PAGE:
One of the more popular phrases entrepreneurs search for on Google is "how to disrupt an industry." They've become so influenced by marketplace companies and unicorns like Airbnb and Lyft that they no longer want to insert themselves among the competition. They look to shake up the traditional way of doing things and change people's buying habits and preferences.
If you've ever searched for those terms yourself, you probably found a whole bunch of articles that talk about the importance of having passion. But the problem is, the meaning of that word is open to interpretation.
What Sets Passion Apart From Pleasure
The definition of passion is "an intense desire or enthusiasm for something" or "strong and barely controllable emotion." You may talk about your passion for reading, writing, or running your business, but does it really flow through your veins and motivate you to get out of bed every morning? Or is it something that you just enjoy doing?
People throw the word passion around too easily. Many a corporate job description is to blame for this. "Must be passionate about hitting targets" or "passionate about paying attention to detail." They've poured water on the flames of our real passions by asking us to take something we're good at, or even like doing, and call it a "passion." And there's a world of difference between enjoying something and being passionate about it.
What sets passion apart from pleasure? Following your passion isn't always pleasurable. Running a business isn't all fun and games. When your passion for detail gets hampered by a sky-high pile of invoices to pay, you need more than job satisfaction to get you through the daily grind. You need to be pretty firm about why you're doing what you're doing and have a long-term vision that drives you. That's your company's reason for existence. That's your passion.
Passion is what gets you to where you need to be. It's what wills you to overcome obstacles like limited funds, fierce competition, economic downturns, or negative customer feedback. If taking pleasure in what you do is your only motivator, pretty soon you'll hit a motivational slump. Passion is what frames the overall vision behind an entrepreneurial venture. And it is essential for long-term growth. It's also necessary for industry disruption.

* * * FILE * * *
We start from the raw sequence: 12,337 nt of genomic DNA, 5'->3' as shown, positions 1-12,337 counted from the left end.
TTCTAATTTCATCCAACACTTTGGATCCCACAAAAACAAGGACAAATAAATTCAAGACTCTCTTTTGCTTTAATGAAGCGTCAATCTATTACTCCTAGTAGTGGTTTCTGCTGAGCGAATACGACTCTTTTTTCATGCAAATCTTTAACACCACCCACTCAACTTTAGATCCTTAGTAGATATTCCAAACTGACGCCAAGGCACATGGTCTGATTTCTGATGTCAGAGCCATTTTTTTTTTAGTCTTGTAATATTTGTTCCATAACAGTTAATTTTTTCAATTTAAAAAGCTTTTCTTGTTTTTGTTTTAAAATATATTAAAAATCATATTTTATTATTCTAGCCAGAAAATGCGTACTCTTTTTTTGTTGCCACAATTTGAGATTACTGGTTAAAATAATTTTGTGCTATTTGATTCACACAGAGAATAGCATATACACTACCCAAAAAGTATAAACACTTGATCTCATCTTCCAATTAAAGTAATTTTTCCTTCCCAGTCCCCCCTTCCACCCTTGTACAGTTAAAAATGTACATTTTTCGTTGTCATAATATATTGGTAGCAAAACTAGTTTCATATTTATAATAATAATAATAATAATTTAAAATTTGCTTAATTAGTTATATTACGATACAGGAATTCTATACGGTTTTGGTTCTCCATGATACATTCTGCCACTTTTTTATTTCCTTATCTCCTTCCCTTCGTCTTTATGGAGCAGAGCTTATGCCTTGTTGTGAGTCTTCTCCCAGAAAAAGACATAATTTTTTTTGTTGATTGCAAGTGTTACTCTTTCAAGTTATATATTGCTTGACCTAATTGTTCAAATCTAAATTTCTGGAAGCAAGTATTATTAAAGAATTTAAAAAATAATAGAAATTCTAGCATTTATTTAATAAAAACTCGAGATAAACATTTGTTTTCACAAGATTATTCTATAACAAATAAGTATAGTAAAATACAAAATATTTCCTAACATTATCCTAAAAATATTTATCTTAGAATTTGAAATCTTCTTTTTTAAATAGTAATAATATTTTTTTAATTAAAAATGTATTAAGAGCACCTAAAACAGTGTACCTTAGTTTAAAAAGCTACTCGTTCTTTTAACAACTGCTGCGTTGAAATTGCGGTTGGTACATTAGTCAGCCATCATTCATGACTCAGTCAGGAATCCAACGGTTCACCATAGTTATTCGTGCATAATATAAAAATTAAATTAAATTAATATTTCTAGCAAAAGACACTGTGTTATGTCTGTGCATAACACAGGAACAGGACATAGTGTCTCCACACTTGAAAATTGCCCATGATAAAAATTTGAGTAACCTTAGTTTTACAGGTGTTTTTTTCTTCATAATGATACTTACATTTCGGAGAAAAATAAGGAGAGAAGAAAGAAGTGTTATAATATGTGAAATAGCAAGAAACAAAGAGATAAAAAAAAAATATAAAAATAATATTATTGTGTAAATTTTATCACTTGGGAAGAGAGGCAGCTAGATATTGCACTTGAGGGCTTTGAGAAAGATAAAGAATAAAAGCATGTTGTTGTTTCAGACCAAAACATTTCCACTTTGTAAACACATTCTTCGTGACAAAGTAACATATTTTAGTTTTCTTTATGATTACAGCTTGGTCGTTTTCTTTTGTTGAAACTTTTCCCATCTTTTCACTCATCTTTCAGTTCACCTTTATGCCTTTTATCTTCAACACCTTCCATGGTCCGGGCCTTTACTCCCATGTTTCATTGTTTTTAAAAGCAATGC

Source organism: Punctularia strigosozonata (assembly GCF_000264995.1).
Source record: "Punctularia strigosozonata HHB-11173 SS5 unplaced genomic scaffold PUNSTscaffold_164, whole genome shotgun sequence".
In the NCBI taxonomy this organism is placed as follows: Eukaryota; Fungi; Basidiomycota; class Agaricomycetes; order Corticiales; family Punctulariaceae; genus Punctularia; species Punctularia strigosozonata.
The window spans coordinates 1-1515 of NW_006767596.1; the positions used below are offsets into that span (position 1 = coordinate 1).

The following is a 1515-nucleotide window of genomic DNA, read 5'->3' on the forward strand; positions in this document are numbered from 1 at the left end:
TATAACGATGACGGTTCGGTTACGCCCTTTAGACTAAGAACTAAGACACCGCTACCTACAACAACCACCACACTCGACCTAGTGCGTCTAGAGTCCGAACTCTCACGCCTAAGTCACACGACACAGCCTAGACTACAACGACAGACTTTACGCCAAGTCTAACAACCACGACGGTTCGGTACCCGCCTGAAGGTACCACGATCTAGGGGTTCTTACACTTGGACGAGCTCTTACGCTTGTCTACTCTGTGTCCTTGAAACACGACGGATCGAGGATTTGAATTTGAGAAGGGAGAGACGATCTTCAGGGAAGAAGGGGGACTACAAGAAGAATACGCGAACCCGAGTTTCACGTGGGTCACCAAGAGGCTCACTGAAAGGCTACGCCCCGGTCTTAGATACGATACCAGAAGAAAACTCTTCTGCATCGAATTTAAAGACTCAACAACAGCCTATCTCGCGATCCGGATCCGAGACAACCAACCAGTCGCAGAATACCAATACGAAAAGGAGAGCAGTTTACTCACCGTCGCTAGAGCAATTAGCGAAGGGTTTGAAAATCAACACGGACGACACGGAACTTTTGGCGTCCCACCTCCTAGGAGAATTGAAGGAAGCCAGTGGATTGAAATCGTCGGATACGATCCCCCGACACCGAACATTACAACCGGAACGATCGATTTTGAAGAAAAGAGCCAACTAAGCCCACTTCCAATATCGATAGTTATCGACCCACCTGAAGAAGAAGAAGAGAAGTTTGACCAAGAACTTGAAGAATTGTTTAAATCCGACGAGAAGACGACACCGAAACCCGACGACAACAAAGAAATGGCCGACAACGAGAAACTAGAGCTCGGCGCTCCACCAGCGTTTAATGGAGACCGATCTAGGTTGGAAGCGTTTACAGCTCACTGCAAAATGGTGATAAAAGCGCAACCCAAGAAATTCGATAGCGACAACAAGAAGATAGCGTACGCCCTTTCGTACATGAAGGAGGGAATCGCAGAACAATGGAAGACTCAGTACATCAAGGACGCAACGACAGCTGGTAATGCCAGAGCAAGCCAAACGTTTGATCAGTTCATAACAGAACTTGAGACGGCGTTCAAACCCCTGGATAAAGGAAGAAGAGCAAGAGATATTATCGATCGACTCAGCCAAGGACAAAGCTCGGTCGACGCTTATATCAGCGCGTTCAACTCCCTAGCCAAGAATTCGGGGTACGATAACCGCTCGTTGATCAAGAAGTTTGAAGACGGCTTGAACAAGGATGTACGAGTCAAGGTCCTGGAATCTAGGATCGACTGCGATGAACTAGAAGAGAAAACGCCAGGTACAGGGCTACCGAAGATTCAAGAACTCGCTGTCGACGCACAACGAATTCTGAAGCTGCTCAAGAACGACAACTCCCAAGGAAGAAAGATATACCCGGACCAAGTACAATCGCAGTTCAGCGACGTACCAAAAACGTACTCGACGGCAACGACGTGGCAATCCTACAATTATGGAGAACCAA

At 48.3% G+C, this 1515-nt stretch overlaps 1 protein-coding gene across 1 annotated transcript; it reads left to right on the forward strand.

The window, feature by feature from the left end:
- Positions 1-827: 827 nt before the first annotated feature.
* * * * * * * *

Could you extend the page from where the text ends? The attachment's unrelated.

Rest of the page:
Passion in Action
Amy Ching, senior data scientist at CarVi, a leading automotive technology company, knows all about the importance of passion and exactly what drives her team forward: "Zero accidents." Ching goes on to say: "We want to put CarVi in every car, so that all drivers are equipped with the best Advanced Driver Assistance System technology that will prevent accidents and save lives." Now that's a worthy passion.
Almost 1.3 million people die in road crashes each year. Ninety-four percent of these accidents are caused by human error. The creative team at CarVi shares a passion for saving lives, which has ignited a relentless focus on safety technology. Due to the CarVi team's strong understanding of why they do what they do, the company is primed to disrupt the automotive industry before self-driving cars really hit the scene.
CarVi and self-driving cars solve the same problem: vastly reducing human driving error. But only a micro-percentage of consumers will ever be able to afford a self-driving car. Currently, adding driverless technology to a car costs between $70,000 to $100,000. This is in addition to the price of the car itself.
Most Americans can't shell out thousands of extra dollars for cars with improved safety features. "While all drivers understand the importance of safety on the road, not everyone is able or willing to pay a high price for safety features," says Ching. "CarVi has created the most affordable safe driving technology." Instead of thousands of dollars, the CarVi device is set to sell at just $300. It will empower people to become better drivers, which is good for everyone on the road and will save lives.
Having passion toward a worthy goal leads to thoughtfulness about the finer details. Call it passion, or call it purpose, it's impossible to disrupt an industry without a clear vision. A company needs to look deeper than enjoying what it does and tap into its very essence. Take LinkedIn, for example. This social media platform's passion is helping people make meaningful connections. It's not just an online résumé website. Travis Kalanick of Uber didn't set about to come up with a convenient transportation app. He created a way for people to earn extra cash, on their own time, challenging conceptions of the traditional 9 to 5 job.
Analyze major industry disrupters and you'll see a common thread. They know how to harness their passion and turn it into a daily motivator. True passion changes lives, creates thriving cultures, and can even revolutionize the face of business as we know it. So, if you're studying ways to disrupt an industry, perhaps you should pay less attention to the smaller details and begin by asking yourself why.